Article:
Hard to believe but true: the first known underwater pictures were taken more than 150 years ago – in 1856 by Englishman William Thompson. According to The British Society of Underwater Photographers, Thompson didn’t dive to take his photographs. Instead, he lowered his “housed plate camera” into the Weymouth Bay.
Thompson came from a wealthy family and he owned a 104-ton yawl named “Waif” and a 12-ton cutter named “Feather Star.” Both were used to trawl and dredge Weymouth Bay. He was fascinated by the marine life off the Dorset area and was credited for discovering “several new species of anemones and seaweeds,” and he created underwater gardens of a pretty seaweed known as “Peacock’s Tail.”
It was a stormy day. Thompson and a friend were stuck inside the Portland Ferry Bridge House, where they observed the water pounding the bridge. He wondered about the underwater damage and apparently cringed at the expense of hiring a diver to get more information.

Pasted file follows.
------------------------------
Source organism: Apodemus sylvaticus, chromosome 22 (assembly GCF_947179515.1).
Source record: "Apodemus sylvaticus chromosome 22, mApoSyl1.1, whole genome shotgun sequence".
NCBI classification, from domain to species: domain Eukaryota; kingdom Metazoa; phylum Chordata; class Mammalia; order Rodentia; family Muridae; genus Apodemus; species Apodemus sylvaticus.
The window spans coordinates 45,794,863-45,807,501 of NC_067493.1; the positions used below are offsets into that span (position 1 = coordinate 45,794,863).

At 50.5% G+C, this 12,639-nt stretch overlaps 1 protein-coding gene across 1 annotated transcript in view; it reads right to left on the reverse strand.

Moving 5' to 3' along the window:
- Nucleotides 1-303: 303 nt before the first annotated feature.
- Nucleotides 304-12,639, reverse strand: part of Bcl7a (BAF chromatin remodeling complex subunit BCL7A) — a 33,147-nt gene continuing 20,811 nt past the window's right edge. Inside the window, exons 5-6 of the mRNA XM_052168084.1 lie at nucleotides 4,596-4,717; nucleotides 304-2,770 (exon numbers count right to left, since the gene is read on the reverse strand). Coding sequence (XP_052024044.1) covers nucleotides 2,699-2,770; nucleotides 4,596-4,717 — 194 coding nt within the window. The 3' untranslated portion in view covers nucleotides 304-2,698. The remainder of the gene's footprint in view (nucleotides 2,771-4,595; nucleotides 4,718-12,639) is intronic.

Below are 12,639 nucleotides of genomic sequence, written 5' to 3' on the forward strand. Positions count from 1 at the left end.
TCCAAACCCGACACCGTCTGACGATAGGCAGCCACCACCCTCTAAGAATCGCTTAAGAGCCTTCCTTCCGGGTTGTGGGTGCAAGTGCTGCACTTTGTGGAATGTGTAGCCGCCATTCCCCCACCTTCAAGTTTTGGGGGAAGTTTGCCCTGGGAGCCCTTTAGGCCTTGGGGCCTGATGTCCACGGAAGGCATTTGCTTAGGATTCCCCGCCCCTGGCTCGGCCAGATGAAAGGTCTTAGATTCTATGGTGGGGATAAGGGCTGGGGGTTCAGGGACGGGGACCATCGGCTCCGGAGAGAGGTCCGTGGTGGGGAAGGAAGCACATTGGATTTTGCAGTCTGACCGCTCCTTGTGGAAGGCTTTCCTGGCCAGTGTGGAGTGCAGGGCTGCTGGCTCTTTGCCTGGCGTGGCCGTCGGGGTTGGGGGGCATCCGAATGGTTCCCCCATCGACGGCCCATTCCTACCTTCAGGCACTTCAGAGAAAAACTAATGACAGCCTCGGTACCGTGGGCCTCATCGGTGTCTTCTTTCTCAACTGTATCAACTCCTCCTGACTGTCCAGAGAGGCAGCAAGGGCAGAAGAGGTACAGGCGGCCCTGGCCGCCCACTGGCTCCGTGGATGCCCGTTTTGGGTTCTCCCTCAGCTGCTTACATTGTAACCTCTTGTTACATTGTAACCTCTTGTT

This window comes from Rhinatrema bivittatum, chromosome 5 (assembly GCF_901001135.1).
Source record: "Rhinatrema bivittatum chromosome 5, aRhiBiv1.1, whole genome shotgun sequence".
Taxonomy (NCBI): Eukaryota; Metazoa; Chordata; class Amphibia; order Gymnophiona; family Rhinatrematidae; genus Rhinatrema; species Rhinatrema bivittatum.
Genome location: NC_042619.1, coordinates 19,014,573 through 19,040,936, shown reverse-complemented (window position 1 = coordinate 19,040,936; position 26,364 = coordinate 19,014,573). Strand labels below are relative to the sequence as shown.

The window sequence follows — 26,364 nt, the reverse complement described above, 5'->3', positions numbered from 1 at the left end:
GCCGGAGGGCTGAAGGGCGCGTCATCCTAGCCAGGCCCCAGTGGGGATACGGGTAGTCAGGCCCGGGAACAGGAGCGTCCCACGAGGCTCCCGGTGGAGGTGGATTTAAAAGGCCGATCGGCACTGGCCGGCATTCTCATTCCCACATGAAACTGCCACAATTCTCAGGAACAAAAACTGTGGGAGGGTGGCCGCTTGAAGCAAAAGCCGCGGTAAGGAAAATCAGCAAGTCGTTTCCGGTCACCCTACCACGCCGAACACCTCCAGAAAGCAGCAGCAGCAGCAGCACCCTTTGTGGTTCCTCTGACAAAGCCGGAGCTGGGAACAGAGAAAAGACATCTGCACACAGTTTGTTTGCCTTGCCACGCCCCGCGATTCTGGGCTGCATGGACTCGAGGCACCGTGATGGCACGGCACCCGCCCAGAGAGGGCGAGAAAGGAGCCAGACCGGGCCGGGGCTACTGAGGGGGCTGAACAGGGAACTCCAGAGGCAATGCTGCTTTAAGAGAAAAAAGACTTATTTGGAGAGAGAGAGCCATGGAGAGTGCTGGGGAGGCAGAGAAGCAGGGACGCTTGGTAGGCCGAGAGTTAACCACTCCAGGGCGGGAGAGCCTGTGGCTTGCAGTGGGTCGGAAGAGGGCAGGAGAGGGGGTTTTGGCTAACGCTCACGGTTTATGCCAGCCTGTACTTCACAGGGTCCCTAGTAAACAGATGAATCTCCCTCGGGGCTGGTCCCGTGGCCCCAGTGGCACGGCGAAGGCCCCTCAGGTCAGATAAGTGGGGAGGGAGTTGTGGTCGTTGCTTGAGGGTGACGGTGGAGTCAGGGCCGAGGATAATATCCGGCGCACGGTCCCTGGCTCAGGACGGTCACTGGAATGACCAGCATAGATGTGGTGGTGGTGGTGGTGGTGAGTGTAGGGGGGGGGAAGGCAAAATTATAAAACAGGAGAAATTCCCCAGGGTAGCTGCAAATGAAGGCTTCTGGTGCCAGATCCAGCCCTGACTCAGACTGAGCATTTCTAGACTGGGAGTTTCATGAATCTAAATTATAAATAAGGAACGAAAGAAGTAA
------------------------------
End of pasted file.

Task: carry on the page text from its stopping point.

He already owned a camera that he used to study natural history, surrounded in plate glass that he hoped made it reasonably watertight. He fitted it on an iron tripod and used a rope to lower it into the sea – more specifically, “a nook in the bay of Weymouth which is bounded by a ridge of rocks (where the area within is of sand and boulders and thickly clothed with many species of seaweeds).”
Once the boxed camera was lowered about 18 feet from a rowboat, Thompson pulled a string that opened the hinged shutter of the camera. On his second try, “he obtained a reasonable satisfactory negative” from which he developed a print of rocks and seaweed. He created a better device for underwater photography, but then lost interest in his experimentation.
Interestingly enough, the society says that some of the finest underwater photography in recent years has been taken within a few miles of the spot of Thompson’s experimentation. Even today, Peacock’s Tail seaweed washes to the shore in Weymouth Bay, a silent natural tribute to William Thompson.
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